Correspondence of the Richmond Dispatch.
movements of the Richmond light guard — Wise's Legion, &c.
White Sulphur Springs, Aug. 12, 1861.
At very short notice we broke up our encampment at the Hermitage Fair Grounds
on Thursday morning last at four o'clock, and started for this place.
We went by the Central Railroad as far as Jackson's River, which place we reached about eight o'clock. The next morning we started, and in a hard mountain rain marched some nineteen miles. Some of our boys, like horses that have been raised in level countries, were a little sprung by marching over these acclivities, and also were carrying the weight of haversack, knapsack and blanket, in addition to their musket, for the first time; but they stood it very well.
Thanks to the accustomed promptness of our Quartermaster, our tents were kept behind, so we had one of the soldier's luxuries, that of sleeping, after being drenched, in a leaky barn.
We were off next morning early; passed Callahan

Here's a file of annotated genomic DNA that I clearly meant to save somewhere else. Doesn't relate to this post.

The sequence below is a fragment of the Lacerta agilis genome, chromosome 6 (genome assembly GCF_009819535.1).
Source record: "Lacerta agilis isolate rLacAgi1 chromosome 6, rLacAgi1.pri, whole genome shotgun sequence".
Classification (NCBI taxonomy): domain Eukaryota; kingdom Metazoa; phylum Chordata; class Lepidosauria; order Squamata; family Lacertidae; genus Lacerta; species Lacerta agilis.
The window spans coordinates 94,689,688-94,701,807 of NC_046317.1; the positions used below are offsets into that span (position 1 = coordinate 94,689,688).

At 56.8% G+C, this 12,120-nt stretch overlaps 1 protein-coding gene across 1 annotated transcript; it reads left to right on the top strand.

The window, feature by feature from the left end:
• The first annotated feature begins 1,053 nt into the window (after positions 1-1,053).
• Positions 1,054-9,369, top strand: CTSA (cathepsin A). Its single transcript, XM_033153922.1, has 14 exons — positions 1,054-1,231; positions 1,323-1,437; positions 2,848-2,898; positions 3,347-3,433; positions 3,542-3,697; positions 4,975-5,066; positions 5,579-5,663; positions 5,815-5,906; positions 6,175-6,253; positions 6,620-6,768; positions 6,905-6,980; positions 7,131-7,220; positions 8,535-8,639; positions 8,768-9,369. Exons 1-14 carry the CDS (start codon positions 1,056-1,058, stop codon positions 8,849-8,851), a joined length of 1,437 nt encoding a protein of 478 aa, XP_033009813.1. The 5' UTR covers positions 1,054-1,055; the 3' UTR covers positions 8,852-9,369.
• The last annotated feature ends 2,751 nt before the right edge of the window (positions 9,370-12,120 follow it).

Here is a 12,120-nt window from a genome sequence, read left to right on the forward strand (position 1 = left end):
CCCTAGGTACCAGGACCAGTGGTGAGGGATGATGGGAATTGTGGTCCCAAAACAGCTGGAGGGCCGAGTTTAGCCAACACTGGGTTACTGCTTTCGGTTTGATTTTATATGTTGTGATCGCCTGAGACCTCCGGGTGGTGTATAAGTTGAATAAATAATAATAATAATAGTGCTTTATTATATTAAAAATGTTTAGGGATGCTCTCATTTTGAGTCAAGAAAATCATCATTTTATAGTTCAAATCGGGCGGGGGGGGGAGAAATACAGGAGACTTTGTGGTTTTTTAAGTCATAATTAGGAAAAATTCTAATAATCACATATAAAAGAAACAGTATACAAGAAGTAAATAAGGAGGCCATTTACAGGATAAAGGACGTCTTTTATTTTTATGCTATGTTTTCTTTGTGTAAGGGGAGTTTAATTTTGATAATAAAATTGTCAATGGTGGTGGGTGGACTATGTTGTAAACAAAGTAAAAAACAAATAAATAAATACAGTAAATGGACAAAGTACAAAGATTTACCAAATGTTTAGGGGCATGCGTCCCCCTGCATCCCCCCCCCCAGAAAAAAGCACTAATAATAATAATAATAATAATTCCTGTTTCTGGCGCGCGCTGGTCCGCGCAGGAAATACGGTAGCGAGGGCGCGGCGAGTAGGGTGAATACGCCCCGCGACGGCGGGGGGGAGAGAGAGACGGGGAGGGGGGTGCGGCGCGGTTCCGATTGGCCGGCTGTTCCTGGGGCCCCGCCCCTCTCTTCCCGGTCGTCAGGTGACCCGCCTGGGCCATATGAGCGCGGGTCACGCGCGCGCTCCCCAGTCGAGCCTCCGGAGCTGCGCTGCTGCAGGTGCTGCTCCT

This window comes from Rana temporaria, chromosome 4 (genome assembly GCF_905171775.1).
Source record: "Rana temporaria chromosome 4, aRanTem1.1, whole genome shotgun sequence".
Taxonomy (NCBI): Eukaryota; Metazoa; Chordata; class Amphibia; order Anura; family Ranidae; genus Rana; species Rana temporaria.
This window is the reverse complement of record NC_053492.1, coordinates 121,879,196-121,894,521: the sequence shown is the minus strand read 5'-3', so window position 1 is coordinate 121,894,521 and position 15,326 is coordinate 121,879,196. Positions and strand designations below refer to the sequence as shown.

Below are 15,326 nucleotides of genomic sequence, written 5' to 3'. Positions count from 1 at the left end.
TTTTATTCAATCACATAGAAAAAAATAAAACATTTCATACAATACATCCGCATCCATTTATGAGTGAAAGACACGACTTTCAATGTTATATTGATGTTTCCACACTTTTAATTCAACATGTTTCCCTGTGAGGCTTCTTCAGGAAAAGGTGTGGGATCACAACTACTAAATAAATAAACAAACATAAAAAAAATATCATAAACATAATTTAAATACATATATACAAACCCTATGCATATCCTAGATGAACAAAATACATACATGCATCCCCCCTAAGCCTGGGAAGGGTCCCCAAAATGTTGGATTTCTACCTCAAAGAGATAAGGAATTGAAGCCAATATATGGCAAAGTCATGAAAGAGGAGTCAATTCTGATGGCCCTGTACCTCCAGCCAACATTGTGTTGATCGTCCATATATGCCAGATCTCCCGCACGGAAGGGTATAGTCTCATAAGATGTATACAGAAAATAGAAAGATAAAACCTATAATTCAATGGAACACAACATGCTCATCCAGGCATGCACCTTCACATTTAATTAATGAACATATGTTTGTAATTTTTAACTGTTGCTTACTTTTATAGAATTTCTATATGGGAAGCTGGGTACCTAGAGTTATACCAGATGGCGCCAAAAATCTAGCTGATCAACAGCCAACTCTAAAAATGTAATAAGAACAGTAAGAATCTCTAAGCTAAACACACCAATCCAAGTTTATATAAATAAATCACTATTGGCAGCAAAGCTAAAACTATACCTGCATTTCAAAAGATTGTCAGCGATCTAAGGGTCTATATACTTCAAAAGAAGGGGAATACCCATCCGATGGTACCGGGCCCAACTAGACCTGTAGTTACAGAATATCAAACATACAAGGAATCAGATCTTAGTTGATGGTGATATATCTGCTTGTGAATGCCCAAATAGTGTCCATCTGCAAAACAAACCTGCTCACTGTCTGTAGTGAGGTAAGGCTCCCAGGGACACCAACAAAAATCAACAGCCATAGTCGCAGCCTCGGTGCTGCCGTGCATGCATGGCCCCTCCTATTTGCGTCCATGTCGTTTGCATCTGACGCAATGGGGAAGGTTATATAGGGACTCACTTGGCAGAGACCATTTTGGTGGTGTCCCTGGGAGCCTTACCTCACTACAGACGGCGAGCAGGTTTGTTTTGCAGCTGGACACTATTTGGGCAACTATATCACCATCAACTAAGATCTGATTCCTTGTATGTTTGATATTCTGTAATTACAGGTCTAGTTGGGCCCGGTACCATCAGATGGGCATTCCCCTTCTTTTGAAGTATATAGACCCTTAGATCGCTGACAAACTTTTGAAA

's by breakfast time, and were at the Springs
The rain continued and still continues.
Our boys are in good condition, and the same may be said of the whole brigade.
works night and day, and is indomitable in his efforts for increasing the efficiency of his troops.
Look out for a decided movement on the Hessians of this part of Virginia
Everything betokens it.
At the magnificent Hotel at this place, whilst asking for paper to invite a line, I was surprised to have it handed me by that capital caterer, Thompson Tyler
, who is well known in Richmond
; and I was glad to see that he had recovered from the wound received some time ago. When a ball perforates a man's cap about two inches apart in two places and cuts the skin of his cranium, it may be called a close business.
The nights here are pleasant.
is said not to be far off. His command are finely equipped.